NZ dollar 'in holding pattern' ahead of FOMC, after gaining with dairy auction
By Jonathan Underhill
Sept. 16 (BusinessDesk) - The New Zealand dollar rose after the latest GlobalDairyTrade auction and has held in a narrow range since then, with traders unwilling to make big bets ahead of the results of the US Federal Open Market Committee's deliberations on Friday.
The kiwi traded at 63.48 US cents, little changed from the start of the day and up from 63.10 cents late yesterday. The trade-weighted index rose to 68.72 from 68.28 yesterday.
The Fed is moving closer to raising interest rates for the first time in nine years, having kept rates near zero to support the world's biggest economy in the aftermath of the global financial crisis. Amid signs of an improving US labour market, this week's FOMC meeting had been tipped as a likely start date for rate hikes, but more recently Fed officials have been increasingly vague about the timing and many in the financial markets have pushed back their expectations.
"That dislocation between people's expectations and what we're seeing is what's creating so much uncertainty," said Mitchell McIntyre, senior corporate dealer at NZ Forex. "I don't think they will be hiking this week and if that's the case we're going to see the Aussie and the kiwi rally, everything rally against the US dollar."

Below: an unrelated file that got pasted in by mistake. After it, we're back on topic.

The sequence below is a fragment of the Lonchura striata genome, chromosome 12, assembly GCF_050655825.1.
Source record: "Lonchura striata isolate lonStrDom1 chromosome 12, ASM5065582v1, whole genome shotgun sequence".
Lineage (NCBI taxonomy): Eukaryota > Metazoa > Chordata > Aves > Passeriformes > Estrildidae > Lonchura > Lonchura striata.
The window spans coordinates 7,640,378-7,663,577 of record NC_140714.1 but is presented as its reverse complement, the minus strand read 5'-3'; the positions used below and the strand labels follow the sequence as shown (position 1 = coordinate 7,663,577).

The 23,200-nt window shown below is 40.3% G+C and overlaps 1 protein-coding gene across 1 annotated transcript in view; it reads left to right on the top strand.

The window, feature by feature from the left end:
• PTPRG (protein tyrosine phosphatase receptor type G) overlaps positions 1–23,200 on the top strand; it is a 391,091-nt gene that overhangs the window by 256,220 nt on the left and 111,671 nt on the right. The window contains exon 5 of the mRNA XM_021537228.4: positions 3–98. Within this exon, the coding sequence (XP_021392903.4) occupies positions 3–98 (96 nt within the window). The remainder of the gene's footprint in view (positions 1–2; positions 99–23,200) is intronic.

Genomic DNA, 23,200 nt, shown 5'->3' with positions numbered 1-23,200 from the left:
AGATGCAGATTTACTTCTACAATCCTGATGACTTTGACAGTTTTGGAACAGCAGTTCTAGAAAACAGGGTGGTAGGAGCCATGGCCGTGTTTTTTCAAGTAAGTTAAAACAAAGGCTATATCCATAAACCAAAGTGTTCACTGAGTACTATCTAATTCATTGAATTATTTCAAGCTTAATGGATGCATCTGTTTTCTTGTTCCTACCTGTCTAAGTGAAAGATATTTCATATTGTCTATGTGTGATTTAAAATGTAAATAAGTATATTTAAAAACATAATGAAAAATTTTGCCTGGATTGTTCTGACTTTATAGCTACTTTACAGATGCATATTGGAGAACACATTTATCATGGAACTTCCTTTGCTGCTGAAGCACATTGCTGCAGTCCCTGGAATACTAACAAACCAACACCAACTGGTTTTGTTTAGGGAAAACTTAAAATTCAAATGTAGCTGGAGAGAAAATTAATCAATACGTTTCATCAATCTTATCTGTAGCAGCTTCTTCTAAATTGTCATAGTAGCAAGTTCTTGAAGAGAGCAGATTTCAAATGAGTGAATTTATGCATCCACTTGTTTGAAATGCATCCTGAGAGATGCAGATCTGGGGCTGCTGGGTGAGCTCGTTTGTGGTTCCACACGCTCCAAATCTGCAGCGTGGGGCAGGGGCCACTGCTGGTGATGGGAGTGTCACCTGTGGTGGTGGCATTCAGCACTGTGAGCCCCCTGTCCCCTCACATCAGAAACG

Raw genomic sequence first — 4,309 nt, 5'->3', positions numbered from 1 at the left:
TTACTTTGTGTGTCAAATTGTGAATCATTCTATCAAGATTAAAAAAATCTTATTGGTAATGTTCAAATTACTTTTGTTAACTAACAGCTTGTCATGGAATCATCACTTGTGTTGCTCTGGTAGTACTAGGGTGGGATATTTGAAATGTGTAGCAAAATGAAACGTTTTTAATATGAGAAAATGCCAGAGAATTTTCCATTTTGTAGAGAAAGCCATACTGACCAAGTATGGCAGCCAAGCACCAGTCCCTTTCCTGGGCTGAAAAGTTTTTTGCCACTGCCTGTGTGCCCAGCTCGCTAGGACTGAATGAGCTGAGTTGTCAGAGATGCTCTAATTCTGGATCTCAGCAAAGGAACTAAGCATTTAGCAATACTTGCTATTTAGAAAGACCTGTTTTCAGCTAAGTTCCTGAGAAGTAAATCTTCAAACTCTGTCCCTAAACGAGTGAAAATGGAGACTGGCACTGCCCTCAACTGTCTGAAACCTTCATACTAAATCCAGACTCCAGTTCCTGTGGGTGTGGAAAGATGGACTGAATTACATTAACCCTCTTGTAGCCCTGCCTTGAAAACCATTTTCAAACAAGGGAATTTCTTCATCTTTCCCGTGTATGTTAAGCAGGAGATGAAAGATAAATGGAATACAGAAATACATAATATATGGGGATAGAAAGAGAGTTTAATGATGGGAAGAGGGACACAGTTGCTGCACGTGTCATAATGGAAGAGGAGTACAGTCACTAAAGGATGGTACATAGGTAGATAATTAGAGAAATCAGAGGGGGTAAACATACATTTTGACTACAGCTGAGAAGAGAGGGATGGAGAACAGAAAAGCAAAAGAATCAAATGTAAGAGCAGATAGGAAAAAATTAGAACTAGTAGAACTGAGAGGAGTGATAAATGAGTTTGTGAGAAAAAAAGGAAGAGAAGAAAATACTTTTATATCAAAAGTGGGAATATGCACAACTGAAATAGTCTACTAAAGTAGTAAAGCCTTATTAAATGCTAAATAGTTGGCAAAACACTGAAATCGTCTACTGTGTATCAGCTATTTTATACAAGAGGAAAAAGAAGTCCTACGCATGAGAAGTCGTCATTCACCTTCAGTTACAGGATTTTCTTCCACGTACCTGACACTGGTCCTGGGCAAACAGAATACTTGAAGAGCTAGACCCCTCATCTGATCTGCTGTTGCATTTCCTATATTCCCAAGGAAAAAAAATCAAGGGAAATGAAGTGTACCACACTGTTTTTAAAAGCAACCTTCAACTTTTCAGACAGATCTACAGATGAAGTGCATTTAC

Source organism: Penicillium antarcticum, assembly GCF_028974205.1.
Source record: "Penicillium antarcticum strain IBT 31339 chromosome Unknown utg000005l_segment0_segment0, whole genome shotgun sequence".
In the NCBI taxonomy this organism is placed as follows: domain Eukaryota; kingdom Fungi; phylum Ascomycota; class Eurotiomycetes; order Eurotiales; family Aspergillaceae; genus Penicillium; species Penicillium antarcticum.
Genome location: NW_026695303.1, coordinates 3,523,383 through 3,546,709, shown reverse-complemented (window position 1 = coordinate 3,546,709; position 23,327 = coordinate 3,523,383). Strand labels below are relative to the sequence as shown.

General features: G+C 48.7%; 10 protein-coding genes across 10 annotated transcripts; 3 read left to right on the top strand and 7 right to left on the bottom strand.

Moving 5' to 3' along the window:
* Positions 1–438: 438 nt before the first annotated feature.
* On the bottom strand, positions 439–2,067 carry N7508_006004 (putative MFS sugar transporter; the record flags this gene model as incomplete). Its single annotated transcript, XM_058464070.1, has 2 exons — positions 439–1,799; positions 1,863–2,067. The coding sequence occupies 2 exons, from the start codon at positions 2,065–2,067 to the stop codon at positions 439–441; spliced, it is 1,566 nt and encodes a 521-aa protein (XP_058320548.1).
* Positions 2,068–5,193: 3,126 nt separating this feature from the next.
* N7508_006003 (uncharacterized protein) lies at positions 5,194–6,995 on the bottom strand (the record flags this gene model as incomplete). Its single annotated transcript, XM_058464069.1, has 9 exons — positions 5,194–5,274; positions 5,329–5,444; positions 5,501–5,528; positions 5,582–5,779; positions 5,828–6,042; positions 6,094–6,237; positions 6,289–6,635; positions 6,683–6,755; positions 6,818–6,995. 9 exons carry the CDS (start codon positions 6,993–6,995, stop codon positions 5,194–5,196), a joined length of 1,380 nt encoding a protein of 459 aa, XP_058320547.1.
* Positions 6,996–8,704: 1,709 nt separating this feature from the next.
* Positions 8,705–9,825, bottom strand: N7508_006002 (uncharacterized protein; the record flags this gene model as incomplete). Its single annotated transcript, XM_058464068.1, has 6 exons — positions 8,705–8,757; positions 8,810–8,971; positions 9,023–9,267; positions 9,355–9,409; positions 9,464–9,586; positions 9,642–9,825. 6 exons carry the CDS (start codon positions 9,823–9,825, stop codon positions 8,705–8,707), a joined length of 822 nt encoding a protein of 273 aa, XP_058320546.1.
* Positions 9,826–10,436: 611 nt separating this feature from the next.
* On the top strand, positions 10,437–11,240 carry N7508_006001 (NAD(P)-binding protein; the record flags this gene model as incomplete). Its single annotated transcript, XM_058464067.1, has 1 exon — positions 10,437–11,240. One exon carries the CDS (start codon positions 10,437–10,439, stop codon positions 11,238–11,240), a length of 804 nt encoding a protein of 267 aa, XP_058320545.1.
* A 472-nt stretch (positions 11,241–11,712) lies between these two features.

He said the kiwi could rise as high as 65 US cents if there's no move by the Fed, but it probably won't climb much higher because there will be that much more expectation a US hike is looming.
The local dollar didn't move much after figures showed a current account deficit in the second quarter, although revisions meant the annual gap amounted to 3.5 percent of gross domestic product, from a revised-down 3.4 percent in the first quarter. Second-quarter GDP is scheduled for release tomorrow, with a rebound expected from the first-quarter's 0.2 percent pace, when growth was slowed by drought and a temporary drop in oil production.
The kiwi had risen earlier after the GDT average winning prices jumped 16.5 percent to US$2,568 in the latest GlobalDairyTrade sale, the biggest increase in five years. Whole milk powder soared 20.6 percent to US$2,495 a tonne, stoking speculation that Fonterra Cooperative Group may revisit its forecast payout for the current season of $3.85 per kilogram of milk solids, a rate that's below the cost of production for many farms and is expected to slow growth in the broader economy.
The kiwi rose to 4.0416 yuan from 4.0138 yuan yesterday and advanced to 56.19 euro cents from 55.71 cents. It gained to 41.33 British pence from 40.87 pence and increased to 76.27 yen from 75.63 yen.
The kiwi dollar rose to 88.83 Australian cents from 88.46 cents.
The two-year swap rate rose 1 basis point to 2.71 percent and 10-year swaps rose 1 basis point to 3.62 percent.